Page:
indian-rupee-bank-notes - INR
  • Indian Rupee (INR) falls on continued outflows
  • Rupee could see further losses
  • US Dollar (USD) rises as Fed hike bets increase
  • US inflation due later in the week

The US Dollar Indian Rupee (USD/INR) exchange rate is rising on Monday for a fourth straight session. The pair gained 0.4% across last week, settling on Friday at 77.26. At 14:00 UTC, USD/INR trades +0.40% at 79.57.

The Indian dollar fell to a record low on Monday amid continued foreign outflows from domestic equity markets and owing to a strong greenback, despite some intervention from the Reserve Bank of India.

The RBI announced several measures last week to try to bring in USD. These included allowing foreign investors to buy short-term corporate debt and making more government securities available. These should help ease pressure on the Rupee. However, with a widening trade deficit and continued FPI outflows the Rupee could in fact fall lower.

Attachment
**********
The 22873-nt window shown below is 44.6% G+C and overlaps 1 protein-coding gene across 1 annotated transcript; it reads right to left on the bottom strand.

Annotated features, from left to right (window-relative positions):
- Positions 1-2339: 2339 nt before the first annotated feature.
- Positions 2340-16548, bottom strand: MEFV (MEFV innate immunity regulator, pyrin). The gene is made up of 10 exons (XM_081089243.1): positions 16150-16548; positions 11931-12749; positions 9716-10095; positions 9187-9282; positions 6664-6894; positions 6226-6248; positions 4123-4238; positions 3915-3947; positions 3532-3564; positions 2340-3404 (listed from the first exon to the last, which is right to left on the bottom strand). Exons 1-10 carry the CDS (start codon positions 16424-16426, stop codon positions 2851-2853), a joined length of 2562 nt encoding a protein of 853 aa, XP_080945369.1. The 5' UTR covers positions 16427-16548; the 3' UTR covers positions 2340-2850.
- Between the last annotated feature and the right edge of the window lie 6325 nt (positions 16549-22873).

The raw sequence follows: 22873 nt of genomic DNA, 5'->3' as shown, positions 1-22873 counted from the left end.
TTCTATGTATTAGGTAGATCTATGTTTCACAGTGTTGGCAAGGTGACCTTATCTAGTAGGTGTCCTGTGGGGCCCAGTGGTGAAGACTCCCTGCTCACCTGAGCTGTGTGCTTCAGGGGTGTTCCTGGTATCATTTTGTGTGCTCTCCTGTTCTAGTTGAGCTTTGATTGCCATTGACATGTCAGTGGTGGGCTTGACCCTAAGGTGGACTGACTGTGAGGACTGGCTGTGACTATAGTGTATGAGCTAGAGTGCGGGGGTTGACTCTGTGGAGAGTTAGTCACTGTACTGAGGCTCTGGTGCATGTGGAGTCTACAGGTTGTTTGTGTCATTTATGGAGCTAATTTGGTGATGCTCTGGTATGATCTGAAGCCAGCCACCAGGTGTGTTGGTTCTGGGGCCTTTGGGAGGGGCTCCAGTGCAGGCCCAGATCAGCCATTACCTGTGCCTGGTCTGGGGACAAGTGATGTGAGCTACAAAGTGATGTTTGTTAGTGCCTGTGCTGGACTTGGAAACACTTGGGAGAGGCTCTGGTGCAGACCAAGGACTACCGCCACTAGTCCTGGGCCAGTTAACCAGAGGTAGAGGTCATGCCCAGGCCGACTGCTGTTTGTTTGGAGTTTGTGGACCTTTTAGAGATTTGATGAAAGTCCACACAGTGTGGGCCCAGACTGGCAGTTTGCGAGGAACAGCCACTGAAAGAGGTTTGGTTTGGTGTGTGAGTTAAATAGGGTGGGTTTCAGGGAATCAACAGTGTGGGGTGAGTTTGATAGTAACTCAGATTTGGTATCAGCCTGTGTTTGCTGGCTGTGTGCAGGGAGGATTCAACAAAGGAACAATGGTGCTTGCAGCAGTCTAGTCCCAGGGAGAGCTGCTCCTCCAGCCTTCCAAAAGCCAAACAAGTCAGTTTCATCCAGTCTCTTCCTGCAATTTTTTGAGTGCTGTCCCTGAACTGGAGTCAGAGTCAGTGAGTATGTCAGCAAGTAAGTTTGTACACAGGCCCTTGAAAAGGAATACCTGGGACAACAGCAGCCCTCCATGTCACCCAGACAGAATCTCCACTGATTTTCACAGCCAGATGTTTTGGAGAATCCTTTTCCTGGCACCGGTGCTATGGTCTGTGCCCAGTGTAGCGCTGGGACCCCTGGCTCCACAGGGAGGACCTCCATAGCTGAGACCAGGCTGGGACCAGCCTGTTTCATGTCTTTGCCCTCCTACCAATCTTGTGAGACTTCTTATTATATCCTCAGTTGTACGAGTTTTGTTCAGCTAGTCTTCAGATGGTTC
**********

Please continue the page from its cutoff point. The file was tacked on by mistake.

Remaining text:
Foreign Portfolio Investors (FPI) have sold shares to the values of nearly $30 billion so far this year and are expected to keep selling.

The US Dollar is rising across the board. The US Dollar Index, which measures the greenback versus a basket of major currencies, trades +0.53% at the time of writing at 108.13 after strong gains last week.

The US Dollar powered higher last week after strong data helped to ease recession fears. The ISM services PMI for June fell by less than expected and the US non-farm payroll was also significantly stronger than expected with 372,000 jobs added in June, well above the 270k forecast. This was down slightly from the 390,000 in May but dispelled fears of a recession. Any weakness elsewhere in the economy is not yet showing up in the labour market.

Today there is no high-impacting US data due to be released. Federal Reserve President Williams for New York is due to speak later. The market is pricing in a 93% probability of a 75 basis point rate hike this month and has even started pricing in the probability of a 100 basis point rate hike.